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How GPs can solve their capacity problem, improve patient care, and rediscover the joy in their work.

Introduction

When Dr Eleanor Barnard gets to work in the morning, she knows she won’t be turning away any patients who need help. I get to see everyone I need – it’s great,” she says.

gp2Nobody waits too long for an appointment, even for routine things like a blood pressure check, and I can regularly review my patients. There are no queues in the surgery – Wallington Medical Centre in Surrey – and only two DNAs a month, on average.

Some days I don’t even fill all my appointment slots. I leave every day on time, on the dot. For most GP surgeries in the UK, this is stuff of fantasy.

GPs are buckling under a deadly combination of unmanageable workloads and declining budgets. On average, GPs turn away one in eight patients who ask for help each day. GPs are rarely able to prioritise patients according to need or give them the time they deserve. As a result, GPs are blighted by a feeling of lack of control – over their time, over which patients they see, over their professional lives.

gp1What you are about to read is a manifesto for change. It is meant to bring hope to those who believe that there is nothing we can do to return control to our GPs; that there are no solutions that work, and that the system is too big, too established, too difficult to turn around. It is meant to inspire those who find the idea of change overwhelming.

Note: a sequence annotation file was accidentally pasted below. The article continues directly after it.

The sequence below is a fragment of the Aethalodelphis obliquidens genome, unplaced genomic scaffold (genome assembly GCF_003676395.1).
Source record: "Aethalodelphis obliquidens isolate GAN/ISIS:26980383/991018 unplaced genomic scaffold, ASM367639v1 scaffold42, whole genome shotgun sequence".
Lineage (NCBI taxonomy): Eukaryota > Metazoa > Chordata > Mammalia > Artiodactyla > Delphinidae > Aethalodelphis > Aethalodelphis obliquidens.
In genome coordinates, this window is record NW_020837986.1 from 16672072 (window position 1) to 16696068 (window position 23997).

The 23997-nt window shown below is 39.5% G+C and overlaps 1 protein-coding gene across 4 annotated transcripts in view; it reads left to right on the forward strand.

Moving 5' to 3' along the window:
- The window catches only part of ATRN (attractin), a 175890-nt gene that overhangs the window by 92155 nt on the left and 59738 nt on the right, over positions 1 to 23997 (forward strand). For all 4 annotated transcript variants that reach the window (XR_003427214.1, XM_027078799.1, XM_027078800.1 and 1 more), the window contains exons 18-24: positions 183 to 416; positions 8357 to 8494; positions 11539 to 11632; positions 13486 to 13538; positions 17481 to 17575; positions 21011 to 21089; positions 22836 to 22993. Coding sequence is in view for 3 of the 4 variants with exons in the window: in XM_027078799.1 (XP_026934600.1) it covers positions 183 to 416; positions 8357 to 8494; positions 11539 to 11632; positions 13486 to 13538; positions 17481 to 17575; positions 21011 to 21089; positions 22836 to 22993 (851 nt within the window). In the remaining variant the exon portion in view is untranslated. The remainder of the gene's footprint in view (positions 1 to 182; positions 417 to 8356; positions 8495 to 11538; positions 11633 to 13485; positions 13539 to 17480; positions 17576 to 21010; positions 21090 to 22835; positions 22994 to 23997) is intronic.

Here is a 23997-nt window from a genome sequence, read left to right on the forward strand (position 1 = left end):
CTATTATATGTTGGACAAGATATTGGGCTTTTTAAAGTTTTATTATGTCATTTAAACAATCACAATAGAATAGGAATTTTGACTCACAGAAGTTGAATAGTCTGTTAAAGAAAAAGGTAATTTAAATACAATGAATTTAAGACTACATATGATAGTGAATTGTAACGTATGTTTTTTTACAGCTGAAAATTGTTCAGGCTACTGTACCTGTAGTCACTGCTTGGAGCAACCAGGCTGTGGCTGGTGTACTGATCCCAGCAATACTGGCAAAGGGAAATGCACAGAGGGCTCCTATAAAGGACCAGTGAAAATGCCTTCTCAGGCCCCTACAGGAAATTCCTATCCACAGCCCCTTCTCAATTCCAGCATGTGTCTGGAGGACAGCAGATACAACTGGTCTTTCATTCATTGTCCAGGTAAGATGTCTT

The reality is that Dr Barnard is not alone. She is part of a small but significant group of over 80 practices across the country that have broken with the traditional system of booking patients and found a new lease of life.

Serving deprived and wealthy areas, with partnerships and salaried GPs, ranging in size from 3,000 to 23,000 patients, they are delivering outstanding and sustainable outcomes. These include:

• Patients consistently accessing a GP on the phone within an hour

• A drop of 50% – 80% in patients missing appointments (DNAs)

• Improved continuity of care (typically 10 – 15%1)

• A reduction in A&E attendances. We’ve measured 20%, now being independently researched in the tele-First programme by RAND/Cambridge University.

• GPs able to spend anything from 1 to 30 minutes with a patient – not all boxed into 10-minute slots, though the average face to face duration is the same

• An enormous increase in productivity, as GPs see or speak to more patients each day

• Work spread more evenly throughout the day.

The demand led  redesign costs  £1-£2 per patient per year – no more than 0.05% of the £116.4 billion NHS budget – to save far more in costs.

To find out more about the service redesign research www.gpaccess.uk/research

or to read further GP Practice case studies www.gpaccess.uk/case-studies/practices

About the Author:

C Lord
Connie has managed healthcare projects here and in America. The Lords moved to the UK in 2001 for their church ministry. She has been with GP Access, askmyGP since 2012. A consummate problem-solver and innovator, Connie thrives on detail and knows the value of questioning things, but she also believes in drawing straight lines and taking action. Life's too short to spend it running around in mazes.

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